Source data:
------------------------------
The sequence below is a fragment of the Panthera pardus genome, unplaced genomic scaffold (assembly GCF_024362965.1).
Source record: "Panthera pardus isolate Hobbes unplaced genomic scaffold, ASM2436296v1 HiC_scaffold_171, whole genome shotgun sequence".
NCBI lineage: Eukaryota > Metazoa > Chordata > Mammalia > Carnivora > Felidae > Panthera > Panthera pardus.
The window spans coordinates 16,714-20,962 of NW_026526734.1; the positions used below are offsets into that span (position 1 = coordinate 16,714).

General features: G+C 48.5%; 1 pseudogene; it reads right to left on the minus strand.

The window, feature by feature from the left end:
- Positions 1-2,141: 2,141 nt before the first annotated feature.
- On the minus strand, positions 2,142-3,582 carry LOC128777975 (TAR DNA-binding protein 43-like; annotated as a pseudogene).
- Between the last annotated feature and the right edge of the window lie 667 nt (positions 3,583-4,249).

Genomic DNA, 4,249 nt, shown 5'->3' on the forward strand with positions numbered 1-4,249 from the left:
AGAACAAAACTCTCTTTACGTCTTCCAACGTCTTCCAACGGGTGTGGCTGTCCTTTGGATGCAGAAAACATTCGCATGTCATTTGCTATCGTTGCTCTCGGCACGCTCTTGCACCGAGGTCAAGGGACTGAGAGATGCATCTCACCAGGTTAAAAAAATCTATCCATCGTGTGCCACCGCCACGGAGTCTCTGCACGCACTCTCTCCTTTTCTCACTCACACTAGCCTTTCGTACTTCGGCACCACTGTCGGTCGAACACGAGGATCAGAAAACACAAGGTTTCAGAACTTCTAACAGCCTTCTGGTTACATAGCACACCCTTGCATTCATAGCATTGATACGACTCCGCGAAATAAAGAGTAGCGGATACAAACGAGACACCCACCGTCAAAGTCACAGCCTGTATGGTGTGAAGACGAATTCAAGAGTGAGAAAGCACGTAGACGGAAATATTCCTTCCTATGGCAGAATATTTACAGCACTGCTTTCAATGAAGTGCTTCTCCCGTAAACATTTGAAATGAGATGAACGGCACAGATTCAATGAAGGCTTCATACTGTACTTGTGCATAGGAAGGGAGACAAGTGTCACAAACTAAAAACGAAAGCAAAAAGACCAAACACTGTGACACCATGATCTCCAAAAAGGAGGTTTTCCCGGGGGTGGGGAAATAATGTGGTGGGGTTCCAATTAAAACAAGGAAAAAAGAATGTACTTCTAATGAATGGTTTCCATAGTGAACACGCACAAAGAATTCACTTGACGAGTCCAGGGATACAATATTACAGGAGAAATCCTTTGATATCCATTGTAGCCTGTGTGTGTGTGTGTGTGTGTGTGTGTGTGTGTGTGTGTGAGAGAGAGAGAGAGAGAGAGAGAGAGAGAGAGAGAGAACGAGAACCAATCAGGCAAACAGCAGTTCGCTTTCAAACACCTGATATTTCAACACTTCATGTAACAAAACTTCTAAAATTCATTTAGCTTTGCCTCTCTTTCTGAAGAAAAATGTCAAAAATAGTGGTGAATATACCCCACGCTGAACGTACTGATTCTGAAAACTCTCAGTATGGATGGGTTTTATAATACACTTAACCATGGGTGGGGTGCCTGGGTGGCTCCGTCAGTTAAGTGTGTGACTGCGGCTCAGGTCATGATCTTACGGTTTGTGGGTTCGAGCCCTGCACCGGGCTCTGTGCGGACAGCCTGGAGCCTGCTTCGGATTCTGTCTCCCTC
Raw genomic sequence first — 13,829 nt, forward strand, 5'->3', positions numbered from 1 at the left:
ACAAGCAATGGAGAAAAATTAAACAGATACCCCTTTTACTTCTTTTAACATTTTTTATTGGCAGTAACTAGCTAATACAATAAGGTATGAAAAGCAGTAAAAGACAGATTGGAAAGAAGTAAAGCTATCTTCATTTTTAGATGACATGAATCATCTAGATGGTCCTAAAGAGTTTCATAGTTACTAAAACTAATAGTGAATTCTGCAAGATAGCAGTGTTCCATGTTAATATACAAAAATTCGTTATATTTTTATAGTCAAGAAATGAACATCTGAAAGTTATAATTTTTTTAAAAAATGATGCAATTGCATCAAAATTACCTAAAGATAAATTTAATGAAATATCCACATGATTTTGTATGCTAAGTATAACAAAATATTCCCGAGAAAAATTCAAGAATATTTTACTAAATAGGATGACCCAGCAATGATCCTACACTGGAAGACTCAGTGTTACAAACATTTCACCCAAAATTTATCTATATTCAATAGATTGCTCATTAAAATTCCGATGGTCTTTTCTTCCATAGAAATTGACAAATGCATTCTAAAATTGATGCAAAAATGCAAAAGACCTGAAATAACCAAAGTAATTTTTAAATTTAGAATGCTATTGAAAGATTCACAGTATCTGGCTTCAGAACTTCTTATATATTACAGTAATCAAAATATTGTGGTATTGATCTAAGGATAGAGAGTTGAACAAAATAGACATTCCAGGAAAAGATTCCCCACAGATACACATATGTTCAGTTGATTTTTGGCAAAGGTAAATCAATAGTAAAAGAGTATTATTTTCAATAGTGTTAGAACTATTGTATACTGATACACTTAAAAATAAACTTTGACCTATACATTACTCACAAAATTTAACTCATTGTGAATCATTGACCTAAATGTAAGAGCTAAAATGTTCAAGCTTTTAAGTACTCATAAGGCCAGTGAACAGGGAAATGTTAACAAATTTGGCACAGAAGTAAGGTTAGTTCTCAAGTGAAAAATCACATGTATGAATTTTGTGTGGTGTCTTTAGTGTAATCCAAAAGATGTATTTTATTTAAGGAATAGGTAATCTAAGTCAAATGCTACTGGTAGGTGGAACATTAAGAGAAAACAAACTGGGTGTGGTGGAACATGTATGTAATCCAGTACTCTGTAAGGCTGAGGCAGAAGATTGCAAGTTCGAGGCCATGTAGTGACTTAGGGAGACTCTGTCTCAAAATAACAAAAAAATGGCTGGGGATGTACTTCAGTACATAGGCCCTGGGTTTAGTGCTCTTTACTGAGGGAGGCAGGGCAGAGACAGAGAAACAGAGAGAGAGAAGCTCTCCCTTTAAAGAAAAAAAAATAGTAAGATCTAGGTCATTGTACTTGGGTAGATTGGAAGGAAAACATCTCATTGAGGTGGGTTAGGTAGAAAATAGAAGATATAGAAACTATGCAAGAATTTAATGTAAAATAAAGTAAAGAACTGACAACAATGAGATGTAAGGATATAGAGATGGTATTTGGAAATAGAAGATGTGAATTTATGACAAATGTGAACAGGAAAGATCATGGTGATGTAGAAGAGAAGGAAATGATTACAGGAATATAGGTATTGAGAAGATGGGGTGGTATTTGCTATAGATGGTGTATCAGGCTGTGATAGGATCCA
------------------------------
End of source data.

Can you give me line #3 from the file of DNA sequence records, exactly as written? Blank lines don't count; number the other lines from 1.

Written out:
NCBI lineage: Eukaryota > Metazoa > Chordata > Mammalia > Carnivora > Felidae > Panthera > Panthera pardus.